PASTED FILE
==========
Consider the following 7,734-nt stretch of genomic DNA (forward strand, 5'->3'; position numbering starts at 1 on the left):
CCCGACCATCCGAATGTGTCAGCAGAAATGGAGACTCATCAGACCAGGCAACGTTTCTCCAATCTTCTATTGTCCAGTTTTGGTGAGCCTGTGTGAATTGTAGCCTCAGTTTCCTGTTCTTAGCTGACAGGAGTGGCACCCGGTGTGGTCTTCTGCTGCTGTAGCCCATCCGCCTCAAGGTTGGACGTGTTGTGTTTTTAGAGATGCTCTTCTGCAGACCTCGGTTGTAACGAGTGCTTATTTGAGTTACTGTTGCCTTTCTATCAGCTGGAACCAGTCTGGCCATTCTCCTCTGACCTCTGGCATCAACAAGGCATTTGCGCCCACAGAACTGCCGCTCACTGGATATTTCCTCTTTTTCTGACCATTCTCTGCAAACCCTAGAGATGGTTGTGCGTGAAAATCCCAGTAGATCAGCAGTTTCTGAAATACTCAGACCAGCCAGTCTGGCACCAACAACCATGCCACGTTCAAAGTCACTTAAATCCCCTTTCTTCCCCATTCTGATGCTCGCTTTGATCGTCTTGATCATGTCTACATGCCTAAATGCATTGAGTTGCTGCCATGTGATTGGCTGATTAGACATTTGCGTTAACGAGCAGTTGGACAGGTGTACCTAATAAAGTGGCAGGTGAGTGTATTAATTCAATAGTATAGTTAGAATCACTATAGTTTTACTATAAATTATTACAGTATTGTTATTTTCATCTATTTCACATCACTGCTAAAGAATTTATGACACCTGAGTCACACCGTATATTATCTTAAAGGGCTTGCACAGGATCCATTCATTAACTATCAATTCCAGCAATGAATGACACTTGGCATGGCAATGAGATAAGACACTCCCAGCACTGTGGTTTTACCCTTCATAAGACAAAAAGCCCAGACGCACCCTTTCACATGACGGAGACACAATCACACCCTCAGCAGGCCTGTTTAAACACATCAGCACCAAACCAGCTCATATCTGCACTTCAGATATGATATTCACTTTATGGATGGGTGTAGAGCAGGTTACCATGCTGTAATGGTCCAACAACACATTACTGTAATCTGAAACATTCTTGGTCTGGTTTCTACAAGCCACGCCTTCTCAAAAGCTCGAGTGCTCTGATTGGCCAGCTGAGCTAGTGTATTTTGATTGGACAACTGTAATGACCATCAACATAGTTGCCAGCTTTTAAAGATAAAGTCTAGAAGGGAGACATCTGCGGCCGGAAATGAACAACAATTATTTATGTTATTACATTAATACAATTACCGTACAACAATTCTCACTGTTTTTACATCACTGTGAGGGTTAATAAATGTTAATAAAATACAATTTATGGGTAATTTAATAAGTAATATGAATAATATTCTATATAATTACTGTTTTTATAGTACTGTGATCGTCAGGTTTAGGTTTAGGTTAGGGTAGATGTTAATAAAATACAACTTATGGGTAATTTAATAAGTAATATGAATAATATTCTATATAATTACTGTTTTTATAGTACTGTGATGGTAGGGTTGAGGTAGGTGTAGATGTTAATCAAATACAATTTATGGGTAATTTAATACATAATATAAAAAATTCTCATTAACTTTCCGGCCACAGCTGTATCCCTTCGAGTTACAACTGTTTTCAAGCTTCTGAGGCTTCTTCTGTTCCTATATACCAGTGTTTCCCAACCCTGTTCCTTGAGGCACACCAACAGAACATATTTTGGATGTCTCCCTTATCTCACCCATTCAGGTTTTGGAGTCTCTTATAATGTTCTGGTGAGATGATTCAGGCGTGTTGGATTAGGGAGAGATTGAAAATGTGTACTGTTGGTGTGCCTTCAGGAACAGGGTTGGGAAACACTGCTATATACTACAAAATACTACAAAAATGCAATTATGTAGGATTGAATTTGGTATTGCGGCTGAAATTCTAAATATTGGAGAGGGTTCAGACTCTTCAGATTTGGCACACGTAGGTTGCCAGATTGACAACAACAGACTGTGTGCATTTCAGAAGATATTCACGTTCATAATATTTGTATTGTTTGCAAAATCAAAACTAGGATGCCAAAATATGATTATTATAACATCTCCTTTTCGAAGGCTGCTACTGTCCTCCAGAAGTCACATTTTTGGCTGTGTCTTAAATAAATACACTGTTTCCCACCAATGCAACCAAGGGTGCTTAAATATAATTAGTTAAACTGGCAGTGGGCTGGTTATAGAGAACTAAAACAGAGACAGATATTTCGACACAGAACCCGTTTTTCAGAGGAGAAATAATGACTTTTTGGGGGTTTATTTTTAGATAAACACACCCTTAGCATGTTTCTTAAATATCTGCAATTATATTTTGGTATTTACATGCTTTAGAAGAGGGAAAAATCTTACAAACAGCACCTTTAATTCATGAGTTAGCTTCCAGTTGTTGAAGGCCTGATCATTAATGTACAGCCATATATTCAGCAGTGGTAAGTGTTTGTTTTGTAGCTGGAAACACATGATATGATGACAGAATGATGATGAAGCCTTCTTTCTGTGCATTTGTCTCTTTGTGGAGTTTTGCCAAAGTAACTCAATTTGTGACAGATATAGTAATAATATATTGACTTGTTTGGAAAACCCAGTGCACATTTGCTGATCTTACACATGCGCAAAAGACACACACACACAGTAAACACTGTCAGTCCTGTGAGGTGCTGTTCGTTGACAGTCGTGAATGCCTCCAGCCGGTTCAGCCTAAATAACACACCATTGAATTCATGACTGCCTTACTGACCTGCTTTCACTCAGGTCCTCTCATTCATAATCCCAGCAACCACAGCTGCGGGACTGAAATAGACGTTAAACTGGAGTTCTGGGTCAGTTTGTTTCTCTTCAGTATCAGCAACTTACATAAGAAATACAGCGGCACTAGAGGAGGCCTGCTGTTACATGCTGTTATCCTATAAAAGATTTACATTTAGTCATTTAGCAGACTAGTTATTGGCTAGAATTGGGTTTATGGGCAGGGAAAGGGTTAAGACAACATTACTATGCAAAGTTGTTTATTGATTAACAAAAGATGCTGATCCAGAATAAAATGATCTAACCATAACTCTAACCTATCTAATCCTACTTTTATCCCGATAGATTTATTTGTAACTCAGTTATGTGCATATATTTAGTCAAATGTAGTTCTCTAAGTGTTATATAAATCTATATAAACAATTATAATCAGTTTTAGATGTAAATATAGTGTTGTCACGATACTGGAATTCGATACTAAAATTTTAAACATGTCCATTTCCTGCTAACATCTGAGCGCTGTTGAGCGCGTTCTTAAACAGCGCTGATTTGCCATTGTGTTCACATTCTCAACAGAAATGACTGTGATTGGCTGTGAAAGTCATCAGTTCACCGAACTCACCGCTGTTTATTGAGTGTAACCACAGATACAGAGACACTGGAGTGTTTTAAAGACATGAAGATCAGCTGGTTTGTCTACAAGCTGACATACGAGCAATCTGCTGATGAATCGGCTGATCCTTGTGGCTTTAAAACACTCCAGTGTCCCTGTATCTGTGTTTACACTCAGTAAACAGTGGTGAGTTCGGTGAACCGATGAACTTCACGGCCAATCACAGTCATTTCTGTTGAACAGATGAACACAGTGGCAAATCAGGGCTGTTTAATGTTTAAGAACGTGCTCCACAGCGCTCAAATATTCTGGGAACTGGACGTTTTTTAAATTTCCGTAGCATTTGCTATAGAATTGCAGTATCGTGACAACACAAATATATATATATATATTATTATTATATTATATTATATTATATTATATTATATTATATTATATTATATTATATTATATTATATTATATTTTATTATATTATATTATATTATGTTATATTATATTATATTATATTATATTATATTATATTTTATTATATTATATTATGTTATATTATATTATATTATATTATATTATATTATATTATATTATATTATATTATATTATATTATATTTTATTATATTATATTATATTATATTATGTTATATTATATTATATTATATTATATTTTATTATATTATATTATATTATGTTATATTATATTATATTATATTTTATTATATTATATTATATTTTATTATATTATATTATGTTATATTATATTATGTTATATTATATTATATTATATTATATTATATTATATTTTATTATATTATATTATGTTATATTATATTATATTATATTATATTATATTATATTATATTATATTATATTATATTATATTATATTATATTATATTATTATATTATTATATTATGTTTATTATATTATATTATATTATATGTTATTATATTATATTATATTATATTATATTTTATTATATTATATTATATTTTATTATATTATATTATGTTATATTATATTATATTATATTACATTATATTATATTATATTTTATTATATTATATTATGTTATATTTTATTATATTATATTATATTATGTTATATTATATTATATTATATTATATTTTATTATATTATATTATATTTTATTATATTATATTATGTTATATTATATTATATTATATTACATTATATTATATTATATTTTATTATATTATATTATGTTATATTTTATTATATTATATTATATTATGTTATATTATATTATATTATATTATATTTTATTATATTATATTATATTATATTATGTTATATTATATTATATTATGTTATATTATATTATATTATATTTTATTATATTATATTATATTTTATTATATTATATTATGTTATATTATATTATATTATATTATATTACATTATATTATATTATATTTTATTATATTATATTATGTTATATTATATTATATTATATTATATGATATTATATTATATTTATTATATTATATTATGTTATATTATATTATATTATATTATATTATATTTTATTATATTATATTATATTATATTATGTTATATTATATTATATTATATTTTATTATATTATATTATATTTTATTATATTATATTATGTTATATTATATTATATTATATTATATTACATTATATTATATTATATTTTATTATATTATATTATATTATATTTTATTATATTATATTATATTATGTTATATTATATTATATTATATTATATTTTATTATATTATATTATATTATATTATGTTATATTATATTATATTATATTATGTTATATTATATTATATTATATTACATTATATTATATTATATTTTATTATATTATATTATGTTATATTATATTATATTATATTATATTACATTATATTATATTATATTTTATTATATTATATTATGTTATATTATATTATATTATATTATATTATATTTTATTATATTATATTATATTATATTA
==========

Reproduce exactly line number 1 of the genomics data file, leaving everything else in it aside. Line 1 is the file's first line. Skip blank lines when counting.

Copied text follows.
Consider the following 7,734-nt stretch of genomic DNA (forward strand, 5'->3'; position numbering starts at 1 on the left):